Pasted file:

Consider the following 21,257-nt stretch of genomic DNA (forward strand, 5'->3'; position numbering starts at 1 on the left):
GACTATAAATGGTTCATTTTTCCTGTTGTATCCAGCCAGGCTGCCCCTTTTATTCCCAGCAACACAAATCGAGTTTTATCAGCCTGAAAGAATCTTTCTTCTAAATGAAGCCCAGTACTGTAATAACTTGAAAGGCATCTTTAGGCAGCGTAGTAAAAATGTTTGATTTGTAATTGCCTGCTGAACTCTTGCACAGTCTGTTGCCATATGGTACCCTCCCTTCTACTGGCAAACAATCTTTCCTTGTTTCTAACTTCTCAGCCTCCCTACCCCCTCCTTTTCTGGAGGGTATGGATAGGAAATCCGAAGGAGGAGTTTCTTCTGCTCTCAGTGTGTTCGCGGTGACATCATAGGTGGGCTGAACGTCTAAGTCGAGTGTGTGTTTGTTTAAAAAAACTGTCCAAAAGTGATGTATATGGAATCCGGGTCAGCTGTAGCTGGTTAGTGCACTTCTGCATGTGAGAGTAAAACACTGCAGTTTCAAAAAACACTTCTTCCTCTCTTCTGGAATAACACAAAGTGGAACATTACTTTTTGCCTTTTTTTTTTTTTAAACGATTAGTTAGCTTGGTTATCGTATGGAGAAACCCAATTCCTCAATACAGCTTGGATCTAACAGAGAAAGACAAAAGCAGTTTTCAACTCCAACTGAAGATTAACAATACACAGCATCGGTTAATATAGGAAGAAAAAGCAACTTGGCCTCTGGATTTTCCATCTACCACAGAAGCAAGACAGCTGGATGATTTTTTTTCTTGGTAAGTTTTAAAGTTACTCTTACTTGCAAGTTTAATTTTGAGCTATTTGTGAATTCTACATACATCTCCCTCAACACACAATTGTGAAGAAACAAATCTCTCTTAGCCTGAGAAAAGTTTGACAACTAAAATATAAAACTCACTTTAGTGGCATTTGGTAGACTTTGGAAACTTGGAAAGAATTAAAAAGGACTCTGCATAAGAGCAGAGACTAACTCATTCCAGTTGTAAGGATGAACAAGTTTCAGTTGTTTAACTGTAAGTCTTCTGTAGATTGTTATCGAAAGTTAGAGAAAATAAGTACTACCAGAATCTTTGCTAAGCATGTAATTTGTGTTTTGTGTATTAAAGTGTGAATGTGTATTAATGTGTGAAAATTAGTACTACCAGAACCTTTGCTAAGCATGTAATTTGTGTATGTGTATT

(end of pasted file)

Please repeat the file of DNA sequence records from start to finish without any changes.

Consider the following 21,257-nt stretch of genomic DNA (forward strand, 5'->3'; position numbering starts at 1 on the left):
GACTATAAATGGTTCATTTTTCCTGTTGTATCCAGCCAGGCTGCCCCTTTTATTCCCAGCAACACAAATCGAGTTTTATCAGCCTGAAAGAATCTTTCTTCTAAATGAAGCCCAGTACTGTAATAACTTGAAAGGCATCTTTAGGCAGCGTAGTAAAAATGTTTGATTTGTAATTGCCTGCTGAACTCTTGCACAGTCTGTTGCCATATGGTACCCTCCCTTCTACTGGCAAACAATCTTTCCTTGTTTCTAACTTCTCAGCCTCCCTACCCCCTCCTTTTCTGGAGGGTATGGATAGGAAATCCGAAGGAGGAGTTTCTTCTGCTCTCAGTGTGTTCGCGGTGACATCATAGGTGGGCTGAACGTCTAAGTCGAGTGTGTGTTTGTTTAAAAAAACTGTCCAAAAGTGATGTATATGGAATCCGGGTCAGCTGTAGCTGGTTAGTGCACTTCTGCATGTGAGAGTAAAACACTGCAGTTTCAAAAAACACTTCTTCCTCTCTTCTGGAATAACACAAAGTGGAACATTACTTTTTGCCTTTTTTTTTTTTTAAACGATTAGTTAGCTTGGTTATCGTATGGAGAAACCCAATTCCTCAATACAGCTTGGATCTAACAGAGAAAGACAAAAGCAGTTTTCAACTCCAACTGAAGATTAACAATACACAGCATCGGTTAATATAGGAAGAAAAAGCAACTTGGCCTCTGGATTTTCCATCTACCACAGAAGCAAGACAGCTGGATGATTTTTTTTCTTGGTAAGTTTTAAAGTTACTCTTACTTGCAAGTTTAATTTTGAGCTATTTGTGAATTCTACATACATCTCCCTCAACACACAATTGTGAAGAAACAAATCTCTCTTAGCCTGAGAAAAGTTTGACAACTAAAATATAAAACTCACTTTAGTGGCATTTGGTAGACTTTGGAAACTTGGAAAGAATTAAAAAGGACTCTGCATAAGAGCAGAGACTAACTCATTCCAGTTGTAAGGATGAACAAGTTTCAGTTGTTTAACTGTAAGTCTTCTGTAGATTGTTATCGAAAGTTAGAGAAAATAAGTACTACCAGAATCTTTGCTAAGCATGTAATTTGTGTTTTGTGTATTAAAGTGTGAATGTGTATTAATGTGTGAAAATTAGTACTACCAGAACCTTTGCTAAGCATGTAATTTGTGTATGTGTATT